On The Trinity Perspective, you will find those answers—or at least someone who asked the same questions. We have been in your shoes. The Trinity Perspective collects advice and stories from current students, parents, faculty, and alumni to share with you—prospective students, families, and the Trinity community.

Where Should You Start Your College Search?

By Paige Roth (’15)
Paige Roth
Paige Roth ('15)
Biologist & Playwright

Drafting your first college list is like the first week of your first high school relationship—everything seems great and you have no idea what to do. Brochures show majestic brick buildings with perpetual summer, class on the grass, and students delighted with the prospect of new knowledge and friends. They claim school spirit, small class sizes, competitive internships, prestigious faculty, and so on. After so many positive adjectives, the profiles in your Fiske guide start to sound the same. Perhaps you begin to wonder, how could I go wrong? How do I choose? And, even if you’ve been certainly wearing your father’s college sweatshirt since birth—what do I really want?

As a rising senior who began her college search by throwing darts at a US map, I can empathize. With the help of some friends, I have compiled a list of questions to ask yourself and steps to take when entering the abyss of your first college list. And, no, this is not just another self-help college list from the College Board that your parents casually left for you at the breakfast table.

Collaboration between faculty, staff, and students

1. Do you need attention?
Be honest with yourself. You may not understand all the hype about “small class" sizes now, but if you have a tendency to feel undervalued or invisible, a class where your professor doesn’t know your name probably isn’t for you. Pay attention to those average class size numbers and student to faculty ratios with this in mind.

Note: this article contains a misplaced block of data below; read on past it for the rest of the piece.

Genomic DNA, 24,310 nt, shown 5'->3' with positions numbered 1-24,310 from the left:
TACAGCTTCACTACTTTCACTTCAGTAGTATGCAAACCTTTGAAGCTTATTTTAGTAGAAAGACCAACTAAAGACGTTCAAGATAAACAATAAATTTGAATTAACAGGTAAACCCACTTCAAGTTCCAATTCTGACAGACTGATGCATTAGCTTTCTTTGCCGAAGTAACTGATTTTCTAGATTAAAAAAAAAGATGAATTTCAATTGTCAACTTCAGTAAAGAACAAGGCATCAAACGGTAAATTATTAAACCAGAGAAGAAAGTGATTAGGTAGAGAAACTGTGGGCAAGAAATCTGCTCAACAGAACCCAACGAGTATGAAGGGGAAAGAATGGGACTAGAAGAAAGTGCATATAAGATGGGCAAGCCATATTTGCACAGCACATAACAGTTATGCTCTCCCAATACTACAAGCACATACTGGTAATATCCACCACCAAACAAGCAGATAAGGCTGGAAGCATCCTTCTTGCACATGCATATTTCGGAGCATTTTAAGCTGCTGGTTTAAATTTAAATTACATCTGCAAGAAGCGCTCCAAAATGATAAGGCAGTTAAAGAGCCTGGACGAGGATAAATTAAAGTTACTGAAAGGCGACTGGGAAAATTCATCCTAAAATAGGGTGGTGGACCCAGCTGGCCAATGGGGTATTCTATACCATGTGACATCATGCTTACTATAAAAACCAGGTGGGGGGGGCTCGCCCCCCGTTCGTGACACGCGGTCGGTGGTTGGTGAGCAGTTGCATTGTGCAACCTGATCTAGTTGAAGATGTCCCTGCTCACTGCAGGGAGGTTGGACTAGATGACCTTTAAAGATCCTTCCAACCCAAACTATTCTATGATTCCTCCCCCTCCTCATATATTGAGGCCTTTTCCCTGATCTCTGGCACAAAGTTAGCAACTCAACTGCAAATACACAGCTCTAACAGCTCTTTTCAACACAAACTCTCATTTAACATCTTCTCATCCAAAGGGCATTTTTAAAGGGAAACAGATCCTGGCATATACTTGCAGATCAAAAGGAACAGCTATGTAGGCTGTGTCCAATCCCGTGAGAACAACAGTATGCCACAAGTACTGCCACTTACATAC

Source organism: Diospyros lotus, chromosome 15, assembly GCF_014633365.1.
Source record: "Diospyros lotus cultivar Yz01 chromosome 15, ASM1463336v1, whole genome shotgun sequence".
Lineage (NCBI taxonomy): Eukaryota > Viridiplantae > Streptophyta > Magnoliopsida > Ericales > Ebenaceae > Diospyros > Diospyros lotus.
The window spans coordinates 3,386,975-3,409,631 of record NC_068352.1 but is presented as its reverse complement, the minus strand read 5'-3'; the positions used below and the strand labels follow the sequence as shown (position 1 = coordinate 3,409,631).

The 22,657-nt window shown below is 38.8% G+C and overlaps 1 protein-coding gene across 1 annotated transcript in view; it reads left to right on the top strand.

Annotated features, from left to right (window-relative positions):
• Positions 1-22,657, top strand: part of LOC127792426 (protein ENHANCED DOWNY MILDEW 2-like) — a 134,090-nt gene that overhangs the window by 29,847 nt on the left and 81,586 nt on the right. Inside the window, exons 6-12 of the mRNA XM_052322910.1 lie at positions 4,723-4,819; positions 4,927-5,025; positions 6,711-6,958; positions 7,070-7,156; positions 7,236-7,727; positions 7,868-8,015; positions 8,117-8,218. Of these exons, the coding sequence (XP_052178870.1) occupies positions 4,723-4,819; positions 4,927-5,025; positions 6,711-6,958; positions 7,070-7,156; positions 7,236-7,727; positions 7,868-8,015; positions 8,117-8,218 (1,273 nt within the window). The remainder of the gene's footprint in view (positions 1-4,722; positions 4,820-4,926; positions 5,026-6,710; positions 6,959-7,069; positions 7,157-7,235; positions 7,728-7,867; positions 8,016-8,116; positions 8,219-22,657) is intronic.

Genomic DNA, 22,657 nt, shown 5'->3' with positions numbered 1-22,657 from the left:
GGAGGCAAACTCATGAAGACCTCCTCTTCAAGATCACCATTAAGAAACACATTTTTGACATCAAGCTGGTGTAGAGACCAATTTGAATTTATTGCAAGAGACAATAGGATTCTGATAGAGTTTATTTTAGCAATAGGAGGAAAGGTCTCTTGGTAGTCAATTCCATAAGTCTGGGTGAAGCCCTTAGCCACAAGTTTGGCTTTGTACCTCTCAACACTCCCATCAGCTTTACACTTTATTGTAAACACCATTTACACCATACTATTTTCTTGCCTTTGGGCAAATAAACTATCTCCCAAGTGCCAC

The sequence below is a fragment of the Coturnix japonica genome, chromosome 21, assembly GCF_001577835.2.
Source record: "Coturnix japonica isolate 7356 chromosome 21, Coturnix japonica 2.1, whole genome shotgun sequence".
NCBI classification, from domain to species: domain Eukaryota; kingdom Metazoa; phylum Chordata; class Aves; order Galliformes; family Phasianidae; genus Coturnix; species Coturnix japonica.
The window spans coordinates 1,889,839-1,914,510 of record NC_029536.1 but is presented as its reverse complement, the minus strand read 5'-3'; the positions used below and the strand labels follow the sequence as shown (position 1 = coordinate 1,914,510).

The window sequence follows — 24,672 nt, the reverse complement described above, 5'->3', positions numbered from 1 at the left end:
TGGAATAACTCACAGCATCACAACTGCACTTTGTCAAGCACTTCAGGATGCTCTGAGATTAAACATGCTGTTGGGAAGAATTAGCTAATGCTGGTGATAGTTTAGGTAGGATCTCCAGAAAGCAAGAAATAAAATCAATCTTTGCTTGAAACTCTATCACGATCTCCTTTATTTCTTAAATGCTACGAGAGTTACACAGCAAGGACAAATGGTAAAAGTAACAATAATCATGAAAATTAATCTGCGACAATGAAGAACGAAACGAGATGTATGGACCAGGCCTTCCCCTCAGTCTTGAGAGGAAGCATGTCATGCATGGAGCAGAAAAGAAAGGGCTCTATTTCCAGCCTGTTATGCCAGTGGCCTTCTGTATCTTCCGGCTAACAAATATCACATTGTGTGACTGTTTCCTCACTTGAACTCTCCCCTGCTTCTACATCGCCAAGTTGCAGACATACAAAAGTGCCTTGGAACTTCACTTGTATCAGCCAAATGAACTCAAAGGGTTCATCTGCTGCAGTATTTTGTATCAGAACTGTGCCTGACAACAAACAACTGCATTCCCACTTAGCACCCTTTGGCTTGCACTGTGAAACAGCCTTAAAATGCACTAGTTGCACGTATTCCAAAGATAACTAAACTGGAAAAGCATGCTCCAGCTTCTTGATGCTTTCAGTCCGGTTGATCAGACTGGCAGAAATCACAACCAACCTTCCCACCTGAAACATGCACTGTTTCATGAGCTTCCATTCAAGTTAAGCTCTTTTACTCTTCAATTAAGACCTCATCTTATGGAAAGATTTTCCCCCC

2. Do you know exactly what you want to major in or are you still unsure?
If you have a strong guiding light and feel comfortable chasing that goal in a large university setting, this will help you navigate a larger school. However, if you have lingering doubts or disparate interests, consider a liberal arts setting that will encourage and foster your exploration.

3. Do you want a vibrant city or small town charm?
Rather than the US map dart method I employed, narrow your geographic search down based on what city life you are looking for. 

4. What do you like to do on the weekends? 
Are you looking for a university where you can hop on your mountain bike and explore nature? Or, are you looking for nightlife and theatre productions? What can’t you live without?
Look for schools that are going to expand not only your academic interests but also your engagement with your surroundings.

5. When you picture your summers off, are you researching? Working as an intern? Traveling abroad? (All of the above?)
Many universities have programs in place to connect students with these opportunities beginning their freshman year. Look to see if those opportunities are tailored to undergraduates or graduate students. Be sure to check out what research students are doing or what career and study abroad services universities provide.

6. My final piece of advice is to visit two schools
Pick two schools that are as different as you can find. For example, I picked a liberal arts school with a student population under 2000 and a large graduate institution with over 50,000 students. This will give you a sense of what drives you crazy and what you absolutely need.

About Paige Roth
Paige Roth is a senior biology & English double major at Trinity and acts as editor of The Trinity Perspective. Throughout high school and the beginning of her time at Trinity, she identified herself as a strong humanities student. However, after a serendipitous meeting with her introductory biology professor, Dr. Jim Shinkle, she took her first tentative steps into the world of research where she’s studied cucumber sunburns ever since. Merging her loves of science and humanities in a true liberal arts fashion, Paige is now the author of Trinity’s Undergraduate Research blog. Paige enjoys all types of writing, from non-fiction to playwriting. In fact, she’s produced two plays off Broadway in New York and off Sunset in Hollywood. In her spare time Paige loves spin class, singing, running with the Dean of Students, and spending time with her residents as a resident mentor for first year student


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